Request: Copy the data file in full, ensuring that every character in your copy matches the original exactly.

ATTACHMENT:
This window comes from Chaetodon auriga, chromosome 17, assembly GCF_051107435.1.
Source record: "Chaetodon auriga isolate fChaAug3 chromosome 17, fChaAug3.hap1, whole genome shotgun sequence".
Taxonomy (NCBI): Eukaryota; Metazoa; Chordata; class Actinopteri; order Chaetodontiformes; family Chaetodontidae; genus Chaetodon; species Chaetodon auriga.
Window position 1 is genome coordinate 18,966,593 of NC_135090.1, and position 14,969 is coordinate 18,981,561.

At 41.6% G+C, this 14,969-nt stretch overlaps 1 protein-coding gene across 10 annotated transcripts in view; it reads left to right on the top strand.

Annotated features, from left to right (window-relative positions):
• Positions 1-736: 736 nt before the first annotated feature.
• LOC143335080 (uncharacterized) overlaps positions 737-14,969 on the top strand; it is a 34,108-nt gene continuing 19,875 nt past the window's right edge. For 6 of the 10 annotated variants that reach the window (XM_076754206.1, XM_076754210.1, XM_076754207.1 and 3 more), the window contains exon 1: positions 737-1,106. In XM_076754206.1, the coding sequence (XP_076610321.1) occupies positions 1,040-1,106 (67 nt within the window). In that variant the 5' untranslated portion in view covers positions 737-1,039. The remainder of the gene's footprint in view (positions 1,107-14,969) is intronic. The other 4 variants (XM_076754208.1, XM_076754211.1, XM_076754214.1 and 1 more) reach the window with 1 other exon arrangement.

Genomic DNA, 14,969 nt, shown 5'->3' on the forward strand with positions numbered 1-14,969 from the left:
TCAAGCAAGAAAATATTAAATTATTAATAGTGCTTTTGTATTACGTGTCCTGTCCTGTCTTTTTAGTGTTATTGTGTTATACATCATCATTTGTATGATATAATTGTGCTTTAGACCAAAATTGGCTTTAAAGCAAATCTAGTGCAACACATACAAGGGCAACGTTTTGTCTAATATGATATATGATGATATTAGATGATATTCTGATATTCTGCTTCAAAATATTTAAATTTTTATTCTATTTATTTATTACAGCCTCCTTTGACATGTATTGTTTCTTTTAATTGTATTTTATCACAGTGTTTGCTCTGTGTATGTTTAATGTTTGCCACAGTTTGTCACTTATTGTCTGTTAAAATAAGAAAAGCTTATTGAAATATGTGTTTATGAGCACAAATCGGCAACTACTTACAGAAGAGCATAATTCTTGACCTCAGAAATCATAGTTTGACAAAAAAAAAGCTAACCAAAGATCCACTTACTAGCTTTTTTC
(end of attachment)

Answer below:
This window comes from Chaetodon auriga, chromosome 17, assembly GCF_051107435.1.
Source record: "Chaetodon auriga isolate fChaAug3 chromosome 17, fChaAug3.hap1, whole genome shotgun sequence".
Taxonomy (NCBI): Eukaryota; Metazoa; Chordata; class Actinopteri; order Chaetodontiformes; family Chaetodontidae; genus Chaetodon; species Chaetodon auriga.
Window position 1 is genome coordinate 18,966,593 of NC_135090.1, and position 14,969 is coordinate 18,981,561.

At 41.6% G+C, this 14,969-nt stretch overlaps 1 protein-coding gene across 10 annotated transcripts in view; it reads left to right on the top strand.

Annotated features, from left to right (window-relative positions):
• Positions 1-736: 736 nt before the first annotated feature.
• LOC143335080 (uncharacterized) overlaps positions 737-14,969 on the top strand; it is a 34,108-nt gene continuing 19,875 nt past the window's right edge. For 6 of the 10 annotated variants that reach the window (XM_076754206.1, XM_076754210.1, XM_076754207.1 and 3 more), the window contains exon 1: positions 737-1,106. In XM_076754206.1, the coding sequence (XP_076610321.1) occupies positions 1,040-1,106 (67 nt within the window). In that variant the 5' untranslated portion in view covers positions 737-1,039. The remainder of the gene's footprint in view (positions 1,107-14,969) is intronic. The other 4 variants (XM_076754208.1, XM_076754211.1, XM_076754214.1 and 1 more) reach the window with 1 other exon arrangement.

Genomic DNA, 14,969 nt, shown 5'->3' on the forward strand with positions numbered 1-14,969 from the left:
TCAAGCAAGAAAATATTAAATTATTAATAGTGCTTTTGTATTACGTGTCCTGTCCTGTCTTTTTAGTGTTATTGTGTTATACATCATCATTTGTATGATATAATTGTGCTTTAGACCAAAATTGGCTTTAAAGCAAATCTAGTGCAACACATACAAGGGCAACGTTTTGTCTAATATGATATATGATGATATTAGATGATATTCTGATATTCTGCTTCAAAATATTTAAATTTTTATTCTATTTATTTATTACAGCCTCCTTTGACATGTATTGTTTCTTTTAATTGTATTTTATCACAGTGTTTGCTCTGTGTATGTTTAATGTTTGCCACAGTTTGTCACTTATTGTCTGTTAAAATAAGAAAAGCTTATTGAAATATGTGTTTATGAGCACAAATCGGCAACTACTTACAGAAGAGCATAATTCTTGACCTCAGAAATCATAGTTTGACAAAAAAAAAGCTAACCAAAGATCCACTTACTAGCTTTTTTC